Participants also strongly associated progression with greater stress. In the private care sector, workers associated progression with greater accountability as well as responsibility, particularly in giving medication to service users. In a climate of low public trust in the care sector, some care workers were actively afraid of progression.

“It’s about 20p an hour more to be a senior care assistant, but you could get sued or go to prison because you’re giving out medication, which you don’t do at my level.”

Female care-home worker, Grimsby

What matters to low-paid workers

Although pay was not the be-all and end-all, for most low-paid workers it was the element of their jobs they liked the least, and the one they would most like to change to feel happier at work. Inevitably, pay had a huge impact on workers’ lives and their ability to keep up with the cost of living, but was also a reflection of their status within the sector and in society more broadly. Consequently, the concept of the Living Wage appealed strongly.

Importantly, however, low-paid workers did not perceive increasing their base rate of pay as the only way for them to be paid ‘better’ or ‘more fairly’. The most commonly mentioned challenges across all three sectors included unpaid breaks (which were often missed anyway because of pressure at work), unpaid training time, unpaid overtime and no paid or compassionate leave beyond the statutory minimum. Community carers also included unpaid travel time among these challenges.

Ideas for improving work

Reflecting the precarious experience of low-paid work, the most popular initiatives that participants suggested for improving their employment were those offering greater security in their lives outside work, usually financially, through increased pay, paid sick leave and support with childcare. Importantly, however, low-paid workers wanted more security from their work without having to reveal personal information to their employers.

Workers’ ideas for improving their working lives also focused on enhancing internal communications. Opportunities for more say in decision-making and working alongside their managers as colleagues rather than employees were universally popular. Those employed in companies with direct communication channels with their employees, including informal channels  such as social media, and where the reasoning behind major decisions was communicated to workers spoke in very different terms about their jobs and employers.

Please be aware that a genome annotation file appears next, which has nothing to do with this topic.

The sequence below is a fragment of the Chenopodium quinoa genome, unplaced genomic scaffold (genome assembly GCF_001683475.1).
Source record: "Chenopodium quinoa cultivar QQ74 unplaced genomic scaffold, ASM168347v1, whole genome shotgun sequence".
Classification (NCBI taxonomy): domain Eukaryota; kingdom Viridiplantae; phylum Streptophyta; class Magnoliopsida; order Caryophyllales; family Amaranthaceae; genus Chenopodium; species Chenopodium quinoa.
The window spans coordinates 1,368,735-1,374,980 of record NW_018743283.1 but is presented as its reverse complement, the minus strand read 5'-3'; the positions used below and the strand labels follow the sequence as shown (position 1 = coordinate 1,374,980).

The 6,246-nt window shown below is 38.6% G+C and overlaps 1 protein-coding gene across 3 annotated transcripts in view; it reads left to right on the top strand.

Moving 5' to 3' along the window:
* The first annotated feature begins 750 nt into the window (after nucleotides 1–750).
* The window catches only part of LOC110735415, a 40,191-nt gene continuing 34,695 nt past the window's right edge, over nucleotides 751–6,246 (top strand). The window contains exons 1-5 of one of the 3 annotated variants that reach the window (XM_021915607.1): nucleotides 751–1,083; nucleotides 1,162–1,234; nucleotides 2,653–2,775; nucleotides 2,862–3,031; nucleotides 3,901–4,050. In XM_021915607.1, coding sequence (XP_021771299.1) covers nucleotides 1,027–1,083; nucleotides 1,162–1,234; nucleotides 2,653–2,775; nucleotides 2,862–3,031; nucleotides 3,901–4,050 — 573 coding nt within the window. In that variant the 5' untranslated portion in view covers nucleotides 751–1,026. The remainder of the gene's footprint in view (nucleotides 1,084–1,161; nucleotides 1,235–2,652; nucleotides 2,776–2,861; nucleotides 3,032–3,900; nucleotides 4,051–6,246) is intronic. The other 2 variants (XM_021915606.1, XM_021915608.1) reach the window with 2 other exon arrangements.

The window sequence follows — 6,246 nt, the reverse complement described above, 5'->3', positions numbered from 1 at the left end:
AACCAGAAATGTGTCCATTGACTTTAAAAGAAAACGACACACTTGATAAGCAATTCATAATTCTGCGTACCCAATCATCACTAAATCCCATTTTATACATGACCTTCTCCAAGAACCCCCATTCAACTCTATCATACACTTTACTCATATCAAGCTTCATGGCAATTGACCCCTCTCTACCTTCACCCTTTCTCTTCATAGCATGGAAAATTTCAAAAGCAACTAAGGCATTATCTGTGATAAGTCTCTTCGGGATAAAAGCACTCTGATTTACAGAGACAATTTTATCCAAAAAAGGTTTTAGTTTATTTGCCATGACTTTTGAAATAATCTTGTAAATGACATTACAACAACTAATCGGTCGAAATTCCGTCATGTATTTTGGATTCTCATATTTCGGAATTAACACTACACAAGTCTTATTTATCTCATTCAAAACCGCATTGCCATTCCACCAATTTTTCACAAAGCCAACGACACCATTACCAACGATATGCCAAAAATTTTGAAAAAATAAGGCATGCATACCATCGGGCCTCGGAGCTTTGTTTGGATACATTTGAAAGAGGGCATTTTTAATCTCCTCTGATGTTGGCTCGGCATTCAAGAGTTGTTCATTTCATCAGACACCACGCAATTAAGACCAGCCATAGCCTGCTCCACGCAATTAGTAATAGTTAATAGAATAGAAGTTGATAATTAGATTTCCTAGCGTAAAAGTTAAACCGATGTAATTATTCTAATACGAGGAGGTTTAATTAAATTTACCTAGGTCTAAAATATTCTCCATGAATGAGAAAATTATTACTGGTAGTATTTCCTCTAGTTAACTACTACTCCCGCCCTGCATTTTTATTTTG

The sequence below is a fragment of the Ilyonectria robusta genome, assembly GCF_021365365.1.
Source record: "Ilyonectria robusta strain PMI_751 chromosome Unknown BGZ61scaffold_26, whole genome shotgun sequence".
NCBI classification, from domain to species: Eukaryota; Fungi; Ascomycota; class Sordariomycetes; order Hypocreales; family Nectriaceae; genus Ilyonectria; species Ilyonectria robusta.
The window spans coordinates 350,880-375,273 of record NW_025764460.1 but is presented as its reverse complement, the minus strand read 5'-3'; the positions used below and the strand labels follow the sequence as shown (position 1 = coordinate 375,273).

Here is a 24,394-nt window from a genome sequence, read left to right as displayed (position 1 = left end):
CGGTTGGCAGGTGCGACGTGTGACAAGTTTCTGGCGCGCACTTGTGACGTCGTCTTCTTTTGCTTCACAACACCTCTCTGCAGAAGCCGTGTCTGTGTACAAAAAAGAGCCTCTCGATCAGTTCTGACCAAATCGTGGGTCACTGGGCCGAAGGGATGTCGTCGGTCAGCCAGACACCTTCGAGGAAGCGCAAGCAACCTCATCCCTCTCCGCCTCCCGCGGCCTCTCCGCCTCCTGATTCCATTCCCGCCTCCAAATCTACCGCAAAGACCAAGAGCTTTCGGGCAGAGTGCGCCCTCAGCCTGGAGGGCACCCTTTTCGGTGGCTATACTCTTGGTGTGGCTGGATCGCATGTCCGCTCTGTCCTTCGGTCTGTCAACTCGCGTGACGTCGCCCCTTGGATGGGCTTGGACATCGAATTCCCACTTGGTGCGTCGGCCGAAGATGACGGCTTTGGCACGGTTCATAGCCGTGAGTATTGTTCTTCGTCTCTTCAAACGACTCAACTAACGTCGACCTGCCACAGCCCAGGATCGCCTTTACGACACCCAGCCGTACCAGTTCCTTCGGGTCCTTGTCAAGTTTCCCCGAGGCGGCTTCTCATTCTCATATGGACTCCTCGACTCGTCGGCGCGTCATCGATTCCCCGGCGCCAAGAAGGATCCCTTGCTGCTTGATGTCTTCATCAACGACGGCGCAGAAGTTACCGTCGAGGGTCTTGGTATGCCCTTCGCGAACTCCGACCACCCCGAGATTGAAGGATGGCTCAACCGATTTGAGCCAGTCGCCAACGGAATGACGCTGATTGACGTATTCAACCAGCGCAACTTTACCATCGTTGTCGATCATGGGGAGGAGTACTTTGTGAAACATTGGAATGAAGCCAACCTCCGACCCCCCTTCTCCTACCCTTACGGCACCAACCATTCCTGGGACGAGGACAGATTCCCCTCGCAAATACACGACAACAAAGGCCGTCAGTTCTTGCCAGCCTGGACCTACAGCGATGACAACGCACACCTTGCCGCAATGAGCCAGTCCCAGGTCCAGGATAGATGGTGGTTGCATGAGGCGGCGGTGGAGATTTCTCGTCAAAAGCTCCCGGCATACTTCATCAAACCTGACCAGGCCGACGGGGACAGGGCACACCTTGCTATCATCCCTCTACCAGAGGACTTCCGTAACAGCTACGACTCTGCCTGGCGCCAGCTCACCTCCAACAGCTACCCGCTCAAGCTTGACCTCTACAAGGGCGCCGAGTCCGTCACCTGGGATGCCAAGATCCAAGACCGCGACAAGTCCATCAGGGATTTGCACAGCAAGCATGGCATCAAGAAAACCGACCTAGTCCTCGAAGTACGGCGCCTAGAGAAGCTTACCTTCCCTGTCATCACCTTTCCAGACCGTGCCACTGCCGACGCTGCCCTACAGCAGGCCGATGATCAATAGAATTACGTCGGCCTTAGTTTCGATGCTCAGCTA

“Credit to my employer, they do get off their high horse and actually talk to the staff in a way that we all feel comfortable [via an employee Facebook page].”

Male hospitality worker, Stockport

With low expectations of their employers and cynicism about employers’ motivations, low-paid workers were clear that a sound business case would have to be made for any changes: namely, that better staff satisfaction would translate directly into greater customer satisfaction and profit.


The following recommendations are suggested for employers across the care, retail and hospitality sectors:

  • Review employees’ overall package, including their base rate of pay (e.g. any elements of the employee package with very low take-up might be better re-invested in the base rate of pay).
  • Consider the benefits associated with becoming a Living Wage employer, which appeals strongly to employees once the concept has been introduced to them.
  • Review the recognition of workers’ time spent at work, including breaks (which are often missed) and time spent in training. For those in the care sector, recognising time spent travelling between appointments would be very important.
  • Explore options for paid sick or compassionate leave beyond the statutory minimum.
  • Assess whether low- or zero-hour contracts are being used in a way that is unfavourable to employees’ interests. While some employees might value the flexibility that such contracts can offer and understand their implications, many workers feel that they are ‘forced’ to accept these terms because they have very few alternative options.
  • Check the meaning and sense of targets and other internal communication from employees’ perspective.
  • Reconsider how to put forward progression opportunities, in light of how employees might fear the increased responsibility and decreased flexibility, perhaps with clearer intermediate steps to the next level. For example, could shadowing by a new member of staff for the day be expressed as playing a part in colleague development or training?
  • Consider what role employers could play (if any) in supporting staff in planning for the future, such as financial planning for retirement and pensions, but also for changes in their circumstances, or in developing their skills to ensure that alternative options within the company are available to them.
  • Ensure that the reasoning behind changes within the company – particularly change designed to benefit employees – is made clear to employees and based on a sound business case.

About the project

The research was based on 14 focus groups conducted from March to August 2014. These comprised 98 low-paid, low-income workers from the retail, hospitality and social care sectors, where jobs paying within five pence of the minimum wage are most prevalent. The fieldwork was spread across six varied locations in England, with differing employment conditions based on rates of unemployment and economic inactivity.